Since we’re fresh out of the Airstream, we figured now would be a great time to elaborate on our TOP FIVE reasons why we’ll always rock the hardcore part time segment of RV living. 🤘 🎸
5. Modern Appliances
Our very own private washing machine and dryer, neither of which requires coins to operate.
A full-sized, dual-basin kitchen sink with a garbage disposal!
A conventional oven, large enough to fit our favorite frozen pizza.
Truly, these are the luxuries of kings and emperors. When we’re on vacation, temporarily living without these standard household appliances isn’t so bad. With an extra 40+ hours at our disposal each week, the accumulated time spent washing dishes by hand and traveling to the laundromat doesn’t feel terribly burdensome. However, as a couple of traveling worker bees, most of our time in the Airstream isn’t spent vacationing. After enough time passes, the lack of appliances whittles away our treasured free time to the point where we start to suffer from Appliance Deprivation Fatigue Syndrome. (ADFS. It’s a real thing. Look it up. Seriously.)
(You didn’t really fall for that did you?)
When we return home after an extended period living in the RV, we’re like a couple of kids at Chuck E Cheese for the very first time. “WEEEEEEEEEEEEE! WE’RE DOING LAUNDRY IN OUR OWN HOUSE! AND PUTTING DIRTY DISHES IN THE MAGIC DISH CLEANING BOX! NEXT I’M GONNA FEED MR. HUNGRY A SNACK!” (Mr. Hungry is the garbage disposal.) Laundry once again becomes a spontaneous activity, no longer encumbered by the need for coins or competition for machines at the laundromat. Dishwashing becomes a breeze and cooking in general is made easier simply due the wider availability of countertop space. Of course, your milage in this arena may vary. If you, like us, often work while living in your RV, my guess is that you’ll pine for your appliances just like we do. But if you only use your RV for vacationing it may not matter so much.
4. S p a c e
Do you like quinoa, feta cheese, cilantro, blueberries, avocados, and corn?
We do too, which is why this salad recipe is one of our all-time absolute favorite dishes. But don’t be deceived by the claim that it only takes 15 minutes to prep and another 15 to cook. Lies! The minutes fly by like your long lost youth as you gather all the ingredients and then slice, blend, pour, and mix them together into a delectable fusion of culinary wonder. In the end, the salad might be ready, but your kitchen looks like a couple of rogue raccoons broke in and had a party. In our house, this is manageable because we have so much counter space. But when I made this once—once—in the Airstream, that’s the moment we realized some recipes aren’t what you’d call “RV friendly”. Every available surface in the Airstream was covered in the byproducts of our foolhardy attempt at producing this mouthwatering masterpiece. Cleaning up took for-ev-ver. We savored every delectable bite of that salad while in total agreement that we ought not ever make it in the Airstream again.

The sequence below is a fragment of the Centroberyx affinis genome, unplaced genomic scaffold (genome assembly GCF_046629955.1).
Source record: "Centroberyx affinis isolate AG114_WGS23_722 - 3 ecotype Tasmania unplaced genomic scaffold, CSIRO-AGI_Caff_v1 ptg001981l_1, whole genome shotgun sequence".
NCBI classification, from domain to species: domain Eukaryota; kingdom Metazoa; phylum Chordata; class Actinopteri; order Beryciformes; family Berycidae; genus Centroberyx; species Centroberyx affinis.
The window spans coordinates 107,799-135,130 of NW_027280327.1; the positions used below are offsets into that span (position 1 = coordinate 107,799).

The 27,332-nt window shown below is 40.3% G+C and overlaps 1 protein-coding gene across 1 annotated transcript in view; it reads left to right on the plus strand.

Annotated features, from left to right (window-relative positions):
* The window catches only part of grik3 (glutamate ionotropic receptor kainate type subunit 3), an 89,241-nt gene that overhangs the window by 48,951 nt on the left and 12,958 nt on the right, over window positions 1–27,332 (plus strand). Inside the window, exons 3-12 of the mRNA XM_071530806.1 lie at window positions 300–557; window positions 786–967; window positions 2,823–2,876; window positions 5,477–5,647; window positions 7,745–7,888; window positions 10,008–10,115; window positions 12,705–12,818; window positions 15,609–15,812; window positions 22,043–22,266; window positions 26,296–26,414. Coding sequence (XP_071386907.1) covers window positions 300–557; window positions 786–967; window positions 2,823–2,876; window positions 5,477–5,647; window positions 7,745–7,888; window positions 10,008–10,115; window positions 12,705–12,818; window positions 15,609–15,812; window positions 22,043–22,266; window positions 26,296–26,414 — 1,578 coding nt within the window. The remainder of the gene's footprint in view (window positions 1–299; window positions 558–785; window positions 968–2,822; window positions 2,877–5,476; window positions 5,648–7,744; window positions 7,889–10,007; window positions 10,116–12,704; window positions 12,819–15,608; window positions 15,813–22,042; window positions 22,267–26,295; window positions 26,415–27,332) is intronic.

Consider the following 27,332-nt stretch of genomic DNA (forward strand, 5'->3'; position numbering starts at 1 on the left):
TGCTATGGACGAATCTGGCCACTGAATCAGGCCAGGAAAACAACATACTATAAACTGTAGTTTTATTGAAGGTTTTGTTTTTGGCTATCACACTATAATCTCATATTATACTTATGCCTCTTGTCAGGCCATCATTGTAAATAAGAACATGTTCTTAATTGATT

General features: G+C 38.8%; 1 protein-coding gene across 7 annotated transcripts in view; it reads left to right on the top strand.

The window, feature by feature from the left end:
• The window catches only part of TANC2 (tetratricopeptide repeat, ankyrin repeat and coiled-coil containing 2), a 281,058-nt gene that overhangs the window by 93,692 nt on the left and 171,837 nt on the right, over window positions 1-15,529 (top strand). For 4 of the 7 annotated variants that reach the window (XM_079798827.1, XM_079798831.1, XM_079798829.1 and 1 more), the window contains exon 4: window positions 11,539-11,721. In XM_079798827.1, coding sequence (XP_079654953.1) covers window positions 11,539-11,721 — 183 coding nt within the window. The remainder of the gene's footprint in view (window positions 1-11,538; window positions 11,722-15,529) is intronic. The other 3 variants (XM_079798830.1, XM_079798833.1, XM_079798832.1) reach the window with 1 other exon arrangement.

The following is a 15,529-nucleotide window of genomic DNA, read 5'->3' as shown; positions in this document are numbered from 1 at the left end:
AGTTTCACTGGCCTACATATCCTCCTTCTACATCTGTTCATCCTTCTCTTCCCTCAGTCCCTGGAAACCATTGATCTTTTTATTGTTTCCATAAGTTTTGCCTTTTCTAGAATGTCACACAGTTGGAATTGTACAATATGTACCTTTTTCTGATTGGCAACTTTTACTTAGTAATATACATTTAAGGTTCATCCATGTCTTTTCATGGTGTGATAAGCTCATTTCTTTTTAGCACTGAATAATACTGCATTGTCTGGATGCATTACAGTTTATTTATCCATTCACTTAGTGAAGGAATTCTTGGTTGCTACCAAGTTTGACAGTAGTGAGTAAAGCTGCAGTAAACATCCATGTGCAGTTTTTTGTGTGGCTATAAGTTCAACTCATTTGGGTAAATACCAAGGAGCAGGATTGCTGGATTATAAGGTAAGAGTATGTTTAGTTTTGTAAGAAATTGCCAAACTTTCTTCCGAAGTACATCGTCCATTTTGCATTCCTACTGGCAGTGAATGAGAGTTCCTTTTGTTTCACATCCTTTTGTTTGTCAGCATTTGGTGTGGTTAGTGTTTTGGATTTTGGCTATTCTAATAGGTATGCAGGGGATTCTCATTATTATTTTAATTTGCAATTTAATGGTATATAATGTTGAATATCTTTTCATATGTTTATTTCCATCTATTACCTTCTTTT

With that in mind, let me tell you something else. As I write this post, I’m staring at a 35 inch ultra-wide curved monitor. I have more real estate on this thing than Vail Resorts. When we’re on the road, however, I’m limited to the 16 inch monitor included with my MacBook Pro. Now, I love that MacBook. Love it. But laptops are geared toward portability, not productivity, and I when I go from Vail Resorts to, say, Vail the town in terms of my monitor’s surface area, the difference is palpable. (The town is teeny.) There’s also an ergonomic penalty for hunching over a laptop eight or more hours a day whereas at home I can stare straight ahead like I’m cruising down the freeway.
On the other hand! When I’m working from the Airstream and flit my eyes slightly to the left or to the right, my gaze is generally met with beautiful landscapes. Tall pine trees. Epic mountains. Herds of deer. Once, while I was sitting underneath our awning, a large jackrabbit darted twenty feet in front of me and stopped. He sat perfectly still for several seconds staring into my eyes like he had just spotted Elvis Freaking Presley. Then, in a blink, he was gone again.
My surroundings as I write this post are a bit more mundane. A red cabinet. A wall clock. Filing cabinets. A turn of the century Dell desktop computer that has been sitting fallow in the corner for too many years. But, oh man, I do appreciate this monitor.
This is why we like hitting the road. And then, after a while, we’ll look forward coming back home again. In the Airstream, we gladly sacrifice all the space a real house provides in order to visit new places and immerse ourselves in beautiful vistas. When we return to a real house, the extra space can feel like a breath of fresh air.
3. Predictable Exercise Opportunities